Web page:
I demonstrated the rods for a few dozen people, most of whom had never heard aluminum rods sing like that. My son, Miles, had learned about it a year before in Physics class, and my friend, Andy Struble at the Music House Museum, told me that he thought John Deagan had built a similar friction instrument. Like most people, I was unaware of John C. Deagan, and his incredible contributions to music and the science of sound, but he is undoubtedly one of the greatest acousticians of all time.
Andy of course, was right. Deagan had built and sold an “aluminum harp” in 1920, and as I searched the net for more information I found out about a magazine called Experimental Music and its founder, Bart Hopkins. He was very helpful in my research, and sent me a picture from a Deagan catalogue of the original “friction chimes”.
Deagan had used nickel-plated aluminum tubes with a tapered top that allowed the player to achieve a vibrato effect by waving a hand over the open end. National Music Museum at the University of South Dakota has one of Deagan’s instruments. The Circus World Museum in the Wisconsin Dells has a similar instrument called a Musical Lyre made by E.R. Street, who competed with Deagan in the early 1900’s percussion instrument manufacturing business.In the spring of 2008, I had the great pleasure to see and play a Deagan Aluminum Harp. A very kind woman from Pennsylvania named Wren Ingram contacted me, after having been referred to this page by a curator at the Smithsonian Museum. She was going to donate her grandfather’s instrument to the museum, but offered me the opportunity to play it before she did. Once I discovered that the harp was in Buck’s County, which is also the home the the Ringing Rocks State Park, I knew I had to go.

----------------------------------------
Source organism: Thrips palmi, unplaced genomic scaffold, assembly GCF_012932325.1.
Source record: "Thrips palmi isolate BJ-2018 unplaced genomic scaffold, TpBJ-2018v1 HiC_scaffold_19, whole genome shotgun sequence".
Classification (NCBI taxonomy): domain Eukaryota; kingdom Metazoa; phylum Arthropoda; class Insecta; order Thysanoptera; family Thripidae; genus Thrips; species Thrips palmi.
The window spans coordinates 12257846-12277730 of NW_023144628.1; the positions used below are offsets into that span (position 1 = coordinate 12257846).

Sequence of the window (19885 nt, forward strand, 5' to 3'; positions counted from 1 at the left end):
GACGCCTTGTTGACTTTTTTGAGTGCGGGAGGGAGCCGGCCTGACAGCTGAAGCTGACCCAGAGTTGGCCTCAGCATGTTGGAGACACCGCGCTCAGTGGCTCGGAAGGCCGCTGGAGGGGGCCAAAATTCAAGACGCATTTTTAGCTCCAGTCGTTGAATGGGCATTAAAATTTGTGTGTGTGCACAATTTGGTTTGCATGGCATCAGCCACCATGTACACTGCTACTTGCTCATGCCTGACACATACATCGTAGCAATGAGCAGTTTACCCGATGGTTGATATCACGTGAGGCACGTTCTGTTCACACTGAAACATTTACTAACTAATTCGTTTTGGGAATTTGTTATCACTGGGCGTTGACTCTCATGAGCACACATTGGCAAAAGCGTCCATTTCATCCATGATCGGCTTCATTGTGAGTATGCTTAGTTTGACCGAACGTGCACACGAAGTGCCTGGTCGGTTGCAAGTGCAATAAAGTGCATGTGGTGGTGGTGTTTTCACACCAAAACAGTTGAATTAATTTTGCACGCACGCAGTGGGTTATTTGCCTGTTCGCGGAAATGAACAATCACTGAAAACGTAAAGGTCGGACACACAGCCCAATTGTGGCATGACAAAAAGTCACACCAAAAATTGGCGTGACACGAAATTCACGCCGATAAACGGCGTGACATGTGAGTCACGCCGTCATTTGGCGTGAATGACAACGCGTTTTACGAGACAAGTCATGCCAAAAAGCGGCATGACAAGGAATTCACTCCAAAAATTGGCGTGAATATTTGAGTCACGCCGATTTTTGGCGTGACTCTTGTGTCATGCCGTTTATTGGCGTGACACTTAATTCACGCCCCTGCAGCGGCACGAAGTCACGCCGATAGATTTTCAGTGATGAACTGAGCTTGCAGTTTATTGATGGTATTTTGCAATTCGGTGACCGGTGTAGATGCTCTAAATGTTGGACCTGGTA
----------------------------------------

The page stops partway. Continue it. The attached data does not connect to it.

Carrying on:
I added a side trip to Pennsylvania on my trip to some performances in Florida, and spent a delightful evening with Wren, her mother and a family friend, and got to play the instrument her grandfather had played as part of his musical act in the resorts of the Catskills in the 1940’s.
I found that the tubes Deagan used did not continue to ring after you stopped stroking them, as the solid rods do. They required a bit more force to initiate the note as well, perhaps because the nickel coating was worn. Since it was made to be portable, it was not as stable as my instruments. The stand tended to wobble a bit, and I also prefer my horizontal mounting system, which I find much more ergonomic, even though it takes a great deal of floor space.
My first instrument looked a great deal like an antenna. I bolted the rods to a single wooden shaft, which was mounted in a triangular aluminum base. Because the bolts welded to the rods had to be of aluminum, they tended to break easily, and it was impossible to tighten them down enough to prevent the rods from pivoting when played.